In keeping with other NEX models the NEX-6 eschews internal sensor-shift anti-blur technology in favour of the company’s proprietary SteadyShot stabilisation that’s built in to most of the E-mount lenses designed specifically for use with the NEX series. Thankfully, the new E-PZ 16-50mm f/3.5-5.6 OSS power zoom that’s supplied as a kit option with the NEX-6 benefits from the inclusion of SteadyShot technology too, which will help to ensure sharper pictures at slower shutter speeds and longer focal lengths. One useful practical feature of the new PZ (Power Zoom) lens we rather like is that users can opt to control the focal length manually via a zoom control ring on the end of the lens barrel. This ring actually serves two purposes, as it’s also used to control focus when the camera is being used in MF mode.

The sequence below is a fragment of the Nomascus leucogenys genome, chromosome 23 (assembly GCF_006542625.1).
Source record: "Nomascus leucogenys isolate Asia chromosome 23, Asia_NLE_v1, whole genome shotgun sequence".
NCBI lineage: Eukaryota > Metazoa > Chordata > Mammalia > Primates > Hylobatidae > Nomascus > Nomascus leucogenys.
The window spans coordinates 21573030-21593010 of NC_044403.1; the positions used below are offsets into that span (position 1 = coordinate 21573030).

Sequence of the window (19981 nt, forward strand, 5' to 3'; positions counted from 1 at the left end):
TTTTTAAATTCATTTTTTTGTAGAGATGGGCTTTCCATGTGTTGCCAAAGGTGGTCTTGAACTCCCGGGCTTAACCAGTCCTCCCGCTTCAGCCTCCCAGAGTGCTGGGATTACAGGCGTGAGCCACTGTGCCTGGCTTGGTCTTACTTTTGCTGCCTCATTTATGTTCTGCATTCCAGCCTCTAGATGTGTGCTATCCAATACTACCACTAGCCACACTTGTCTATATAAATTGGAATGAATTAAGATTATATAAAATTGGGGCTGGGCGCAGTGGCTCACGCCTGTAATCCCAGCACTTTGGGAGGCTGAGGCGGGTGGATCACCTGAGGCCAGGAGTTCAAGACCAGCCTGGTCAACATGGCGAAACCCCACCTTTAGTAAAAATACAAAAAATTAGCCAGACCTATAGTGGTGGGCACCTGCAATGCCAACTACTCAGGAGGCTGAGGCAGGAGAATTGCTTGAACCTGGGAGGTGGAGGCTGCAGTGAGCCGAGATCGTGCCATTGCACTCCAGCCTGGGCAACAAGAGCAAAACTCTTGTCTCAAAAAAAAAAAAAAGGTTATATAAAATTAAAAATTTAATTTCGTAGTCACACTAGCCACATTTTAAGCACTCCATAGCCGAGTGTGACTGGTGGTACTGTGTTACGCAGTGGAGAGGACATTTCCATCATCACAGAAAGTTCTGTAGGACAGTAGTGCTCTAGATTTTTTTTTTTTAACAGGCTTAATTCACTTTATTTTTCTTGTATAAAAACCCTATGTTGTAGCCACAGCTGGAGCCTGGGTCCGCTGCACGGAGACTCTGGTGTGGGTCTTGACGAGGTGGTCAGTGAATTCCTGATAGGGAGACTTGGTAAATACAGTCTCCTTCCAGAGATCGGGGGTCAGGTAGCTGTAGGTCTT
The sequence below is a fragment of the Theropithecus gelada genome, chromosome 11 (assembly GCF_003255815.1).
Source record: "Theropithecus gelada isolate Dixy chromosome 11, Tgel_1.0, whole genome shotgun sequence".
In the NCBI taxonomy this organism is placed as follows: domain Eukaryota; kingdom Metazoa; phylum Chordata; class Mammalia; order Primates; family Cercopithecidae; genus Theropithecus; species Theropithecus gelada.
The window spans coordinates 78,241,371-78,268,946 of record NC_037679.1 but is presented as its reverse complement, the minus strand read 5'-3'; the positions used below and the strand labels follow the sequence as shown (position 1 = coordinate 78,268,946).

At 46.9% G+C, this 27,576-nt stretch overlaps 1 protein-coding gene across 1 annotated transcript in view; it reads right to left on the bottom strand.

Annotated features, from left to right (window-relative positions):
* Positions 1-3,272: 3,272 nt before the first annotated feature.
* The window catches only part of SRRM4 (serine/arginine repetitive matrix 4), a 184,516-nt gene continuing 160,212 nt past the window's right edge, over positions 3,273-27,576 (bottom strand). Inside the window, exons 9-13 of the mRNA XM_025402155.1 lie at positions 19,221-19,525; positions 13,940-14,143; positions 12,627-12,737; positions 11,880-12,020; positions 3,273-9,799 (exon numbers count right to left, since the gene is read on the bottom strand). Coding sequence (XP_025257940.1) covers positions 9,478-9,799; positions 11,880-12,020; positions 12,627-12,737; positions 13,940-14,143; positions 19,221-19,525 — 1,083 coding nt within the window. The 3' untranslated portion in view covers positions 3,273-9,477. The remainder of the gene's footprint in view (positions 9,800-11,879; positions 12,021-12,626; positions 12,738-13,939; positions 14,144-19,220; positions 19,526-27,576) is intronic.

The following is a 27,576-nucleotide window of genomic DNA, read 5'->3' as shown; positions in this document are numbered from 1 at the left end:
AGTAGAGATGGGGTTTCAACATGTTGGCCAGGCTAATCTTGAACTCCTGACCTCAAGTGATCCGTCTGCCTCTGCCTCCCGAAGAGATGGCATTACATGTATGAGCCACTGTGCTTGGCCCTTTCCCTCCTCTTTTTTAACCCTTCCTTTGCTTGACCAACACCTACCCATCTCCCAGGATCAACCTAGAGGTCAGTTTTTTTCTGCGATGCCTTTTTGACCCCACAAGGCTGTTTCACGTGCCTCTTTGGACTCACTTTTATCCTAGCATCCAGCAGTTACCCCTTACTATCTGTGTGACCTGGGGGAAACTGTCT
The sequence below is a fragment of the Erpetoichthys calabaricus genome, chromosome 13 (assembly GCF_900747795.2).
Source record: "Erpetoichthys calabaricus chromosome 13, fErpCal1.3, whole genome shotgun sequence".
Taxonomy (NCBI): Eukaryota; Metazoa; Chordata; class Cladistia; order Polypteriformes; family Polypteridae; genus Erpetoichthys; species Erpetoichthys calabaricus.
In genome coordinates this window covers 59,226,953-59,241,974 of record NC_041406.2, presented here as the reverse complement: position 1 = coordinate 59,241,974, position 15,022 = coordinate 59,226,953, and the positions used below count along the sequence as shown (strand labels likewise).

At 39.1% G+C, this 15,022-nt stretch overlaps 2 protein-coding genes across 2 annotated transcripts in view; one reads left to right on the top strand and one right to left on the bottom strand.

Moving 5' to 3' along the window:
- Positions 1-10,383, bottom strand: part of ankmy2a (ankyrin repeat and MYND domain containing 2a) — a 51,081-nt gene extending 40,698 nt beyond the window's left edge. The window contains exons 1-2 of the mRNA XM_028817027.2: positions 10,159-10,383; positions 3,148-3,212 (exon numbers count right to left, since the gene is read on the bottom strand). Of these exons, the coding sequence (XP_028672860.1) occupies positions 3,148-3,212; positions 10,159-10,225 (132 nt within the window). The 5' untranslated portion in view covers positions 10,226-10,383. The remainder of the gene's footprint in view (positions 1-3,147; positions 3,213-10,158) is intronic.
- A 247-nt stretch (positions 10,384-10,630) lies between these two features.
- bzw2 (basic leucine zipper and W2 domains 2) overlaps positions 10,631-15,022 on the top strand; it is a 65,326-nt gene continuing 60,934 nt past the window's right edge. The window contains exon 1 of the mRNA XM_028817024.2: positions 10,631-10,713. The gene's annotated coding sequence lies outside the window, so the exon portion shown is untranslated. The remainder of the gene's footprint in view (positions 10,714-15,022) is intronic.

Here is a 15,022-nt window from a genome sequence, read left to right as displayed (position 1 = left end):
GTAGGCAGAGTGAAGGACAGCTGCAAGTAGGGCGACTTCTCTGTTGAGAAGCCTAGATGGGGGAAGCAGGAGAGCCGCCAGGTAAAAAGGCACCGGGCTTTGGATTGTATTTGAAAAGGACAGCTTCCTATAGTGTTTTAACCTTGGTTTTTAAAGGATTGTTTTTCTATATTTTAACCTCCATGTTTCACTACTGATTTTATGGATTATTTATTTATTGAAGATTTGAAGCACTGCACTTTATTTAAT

Exposure options offered by the NEX-6 include Program, Aperture-priority, Shutter-priority and full Manual modes for the enthusiast, neatly complemented by an Intelligent Auto scene recognition mode and a Superior Auto mode that can automatically shoot and then blend multiple exposures to improve results in tricky lighting conditions. Rounding things off are a selection of individually selectable Scene modes and Sony’s excellent Sweep Panorama ultra-wideangle capture mode.